Applicants may have also been looking to take advantage of less strict application requirements this year. Many schools dropped the Medical College Admission Test (MCAT) exam requirement, pushed application deadlines further into the fall and accepted pass/fail grades for prerequisite courses, which, according to Fuhrer, most medical schools would never have done in a normal year.

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In a typical year, applicants selected for an interview by the Renaissance School of Medicine would visit the school, interview with two members of the committee on admissions, attend an informational session, and get a tour of the facilities. However, like many other schools, they opted for virtual interviews instead of conducting them in person for the entering classes of 2021 and 2022.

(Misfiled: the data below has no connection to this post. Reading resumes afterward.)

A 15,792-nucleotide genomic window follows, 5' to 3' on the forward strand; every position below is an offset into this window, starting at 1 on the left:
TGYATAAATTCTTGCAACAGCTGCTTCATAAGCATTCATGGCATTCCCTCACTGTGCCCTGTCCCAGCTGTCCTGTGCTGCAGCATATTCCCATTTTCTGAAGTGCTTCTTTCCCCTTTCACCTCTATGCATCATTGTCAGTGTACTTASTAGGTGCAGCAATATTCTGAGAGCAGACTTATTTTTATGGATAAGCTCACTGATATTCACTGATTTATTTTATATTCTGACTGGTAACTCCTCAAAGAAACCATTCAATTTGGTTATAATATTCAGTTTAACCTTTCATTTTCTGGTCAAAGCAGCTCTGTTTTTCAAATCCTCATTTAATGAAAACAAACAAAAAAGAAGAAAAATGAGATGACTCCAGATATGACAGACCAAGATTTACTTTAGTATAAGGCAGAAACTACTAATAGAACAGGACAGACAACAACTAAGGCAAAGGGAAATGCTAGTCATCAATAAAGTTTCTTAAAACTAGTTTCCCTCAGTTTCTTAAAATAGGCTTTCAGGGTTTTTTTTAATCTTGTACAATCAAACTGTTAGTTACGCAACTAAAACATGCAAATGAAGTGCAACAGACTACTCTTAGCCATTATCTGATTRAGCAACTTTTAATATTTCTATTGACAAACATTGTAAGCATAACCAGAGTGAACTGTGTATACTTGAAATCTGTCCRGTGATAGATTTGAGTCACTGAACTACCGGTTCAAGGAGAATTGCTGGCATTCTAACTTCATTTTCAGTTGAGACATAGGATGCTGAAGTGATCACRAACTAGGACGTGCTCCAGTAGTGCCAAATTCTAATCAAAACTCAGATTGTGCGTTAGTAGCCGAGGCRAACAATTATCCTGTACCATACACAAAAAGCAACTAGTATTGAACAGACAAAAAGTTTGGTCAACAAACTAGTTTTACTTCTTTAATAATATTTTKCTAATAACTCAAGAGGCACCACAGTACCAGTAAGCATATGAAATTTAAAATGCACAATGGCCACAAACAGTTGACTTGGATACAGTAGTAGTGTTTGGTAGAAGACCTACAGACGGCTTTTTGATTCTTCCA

“I felt like some interviews were tedious because I had to sit down for so long. Some of them were over four hours,” said senior biology major John Kaba about his virtual interviews. Kaba applied to medical school in the spring of 2021.

According to Kaba, some of his interview experiences were not always ideal, especially when applying to the Renaissance School of Medicine. “When I was applying to Stony, the person who interviewed me was in his clinic with alarms going off and told me he only had 30 minutes. For reference, a normal interview is over 60 minutes, so mine was super rushed,” Kaba said.

Fuhrer explained that the virtual interviews worked well, and he is expecting to continue to do interviews online.

“These virtual interviews are probably almost as good as an in-person interview,” Fuhrer said. “And it has the additional benefit of saving students a tremendous amount of financial resources.”

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The pandemic also limited opportunities for pre-medical students to increase their clinical hours and partake in extracurricular activities that would bolster their application.